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US Postal investigation gathers pace

By:
Barry Ryan
Published:
August 05, 2010, 13:55 BST,
Updated:
August 05, 2010, 14:07 BST
Edition:
First Edition Cycling News, Friday, August 6, 2010
The US Postal boys patrol the front of the peloton.

The US Postal boys patrol the front of the peloton.

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Unnamed former team rider details doping programme

A former US Postal Service team rider has spoken to federal investigators regarding doping practices in the squad, according to the New York Times. The unnamed rider admitted his own performance-enhancing drug use and alleged that systematic doping had taken place in the American squad when questioned by Jeff Novitzky’s investigative team.

Novitzky, a special agent for the Food and Drug Administration (FDA) is leading an investigation to determine if Lance Armstrong and other members and management of the US Postal Service team were involved in a doping programme.

The rider who spoke with the New York Times asked that his name not be revealed as investigators had advised him not to speak publicly on the matter. He never delivered a positive test during his career and he has not been called before the grand jury in Los Angeles that is investigating the case.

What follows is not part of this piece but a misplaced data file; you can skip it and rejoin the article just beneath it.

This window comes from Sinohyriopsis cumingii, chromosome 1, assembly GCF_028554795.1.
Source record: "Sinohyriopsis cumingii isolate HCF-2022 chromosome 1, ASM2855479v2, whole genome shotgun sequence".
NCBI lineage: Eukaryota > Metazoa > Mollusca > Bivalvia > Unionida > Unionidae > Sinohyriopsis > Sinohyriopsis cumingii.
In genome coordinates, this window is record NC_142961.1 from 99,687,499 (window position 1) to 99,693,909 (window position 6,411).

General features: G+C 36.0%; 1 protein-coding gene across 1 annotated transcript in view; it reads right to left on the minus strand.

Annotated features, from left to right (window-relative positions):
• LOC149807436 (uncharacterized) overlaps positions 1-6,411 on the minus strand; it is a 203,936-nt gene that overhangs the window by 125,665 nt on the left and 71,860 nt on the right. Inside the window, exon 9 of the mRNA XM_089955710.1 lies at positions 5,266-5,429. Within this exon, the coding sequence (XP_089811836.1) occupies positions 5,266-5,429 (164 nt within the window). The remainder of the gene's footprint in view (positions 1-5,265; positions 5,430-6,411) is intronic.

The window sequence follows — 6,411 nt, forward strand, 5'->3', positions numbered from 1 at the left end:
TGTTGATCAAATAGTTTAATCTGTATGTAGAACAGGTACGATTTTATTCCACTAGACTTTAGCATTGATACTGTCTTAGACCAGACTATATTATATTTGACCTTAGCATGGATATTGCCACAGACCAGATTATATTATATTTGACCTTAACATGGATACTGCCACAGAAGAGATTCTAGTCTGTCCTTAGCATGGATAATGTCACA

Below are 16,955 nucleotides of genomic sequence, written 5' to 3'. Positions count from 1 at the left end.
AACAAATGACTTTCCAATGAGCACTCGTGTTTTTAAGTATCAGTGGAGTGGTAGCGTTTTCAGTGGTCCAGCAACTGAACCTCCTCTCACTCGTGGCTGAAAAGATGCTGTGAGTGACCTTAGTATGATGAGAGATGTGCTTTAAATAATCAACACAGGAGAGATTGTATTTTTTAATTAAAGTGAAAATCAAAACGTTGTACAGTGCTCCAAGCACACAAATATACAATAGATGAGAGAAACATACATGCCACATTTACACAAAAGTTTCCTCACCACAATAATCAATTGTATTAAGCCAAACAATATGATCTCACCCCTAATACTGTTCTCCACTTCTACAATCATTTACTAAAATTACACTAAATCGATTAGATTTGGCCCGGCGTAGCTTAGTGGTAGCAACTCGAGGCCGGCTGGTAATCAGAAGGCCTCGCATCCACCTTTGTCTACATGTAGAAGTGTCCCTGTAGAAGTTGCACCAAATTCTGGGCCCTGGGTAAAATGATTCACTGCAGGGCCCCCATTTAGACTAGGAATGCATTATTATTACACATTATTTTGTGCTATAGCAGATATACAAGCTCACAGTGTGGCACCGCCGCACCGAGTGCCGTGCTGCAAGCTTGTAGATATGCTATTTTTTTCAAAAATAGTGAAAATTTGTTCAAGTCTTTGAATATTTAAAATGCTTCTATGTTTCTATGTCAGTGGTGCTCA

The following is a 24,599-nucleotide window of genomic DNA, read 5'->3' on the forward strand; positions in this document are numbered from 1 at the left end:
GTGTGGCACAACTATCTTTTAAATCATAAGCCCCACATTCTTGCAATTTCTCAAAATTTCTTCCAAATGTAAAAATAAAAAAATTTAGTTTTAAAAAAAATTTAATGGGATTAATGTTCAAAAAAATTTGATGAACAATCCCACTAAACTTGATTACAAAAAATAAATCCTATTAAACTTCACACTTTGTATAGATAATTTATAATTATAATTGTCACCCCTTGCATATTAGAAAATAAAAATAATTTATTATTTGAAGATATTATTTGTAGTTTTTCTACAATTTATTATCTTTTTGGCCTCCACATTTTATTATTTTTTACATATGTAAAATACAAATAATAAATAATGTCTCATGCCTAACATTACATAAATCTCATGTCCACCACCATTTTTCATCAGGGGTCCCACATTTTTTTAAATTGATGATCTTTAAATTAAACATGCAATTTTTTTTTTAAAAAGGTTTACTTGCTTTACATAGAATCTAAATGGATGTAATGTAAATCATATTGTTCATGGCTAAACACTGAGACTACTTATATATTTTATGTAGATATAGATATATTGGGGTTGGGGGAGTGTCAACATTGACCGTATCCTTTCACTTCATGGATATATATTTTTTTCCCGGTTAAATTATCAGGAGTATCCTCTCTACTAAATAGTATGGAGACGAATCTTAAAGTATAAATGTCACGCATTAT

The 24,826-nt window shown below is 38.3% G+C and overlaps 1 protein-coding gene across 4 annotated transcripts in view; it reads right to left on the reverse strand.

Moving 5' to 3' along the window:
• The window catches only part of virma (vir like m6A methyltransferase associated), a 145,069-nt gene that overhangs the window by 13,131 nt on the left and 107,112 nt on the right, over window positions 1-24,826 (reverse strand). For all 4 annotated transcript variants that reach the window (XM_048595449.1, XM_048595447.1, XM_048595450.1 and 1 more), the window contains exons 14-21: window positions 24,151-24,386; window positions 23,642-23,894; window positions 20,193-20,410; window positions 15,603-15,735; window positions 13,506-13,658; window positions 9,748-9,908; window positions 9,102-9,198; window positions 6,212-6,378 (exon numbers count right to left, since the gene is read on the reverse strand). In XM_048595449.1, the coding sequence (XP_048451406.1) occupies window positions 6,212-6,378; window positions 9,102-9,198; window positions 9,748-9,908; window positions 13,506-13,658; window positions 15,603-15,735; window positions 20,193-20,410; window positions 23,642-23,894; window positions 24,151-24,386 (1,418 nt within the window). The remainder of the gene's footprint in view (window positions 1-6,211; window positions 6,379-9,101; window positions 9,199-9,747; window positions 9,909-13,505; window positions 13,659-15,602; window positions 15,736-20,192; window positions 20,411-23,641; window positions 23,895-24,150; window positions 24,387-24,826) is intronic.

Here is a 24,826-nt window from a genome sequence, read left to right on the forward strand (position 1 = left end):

The New York Times also reports that Tyler Hamilton has already appeared before the grand jury. His lawyer Chris Manderson had previously announced that Hamilton had received a subpoena but did not confirm when his client would provide his testimony. Hamilton has effectively ended his career as he is currently serving an eight-year ban after testing positive for DHEA last year. He was previously suspended for blood doping in 2004.

Hamilton’s former US Postal Service teammate George Hincapie is also expected to speak with investigators, although his lawyer Zia F. Modabber has not confirmed when the meeting will take place.

Meanwhile, Lance Armstrong’s defence attorney Bryan D. Daly has sought to dismiss the allegations of doping at the US Postal Service team as an attempt to persecute his client.

“They just want to incriminate Lance Armstrong and that’s my concern,” Daly said. “If Lance Armstrong came in second in those Tour de France races, there’s no way that Lance Armstrong would be involved in these cases. I think that the concern is that they are caught up in the pursuit of a celebrity to catch him in a lie.”

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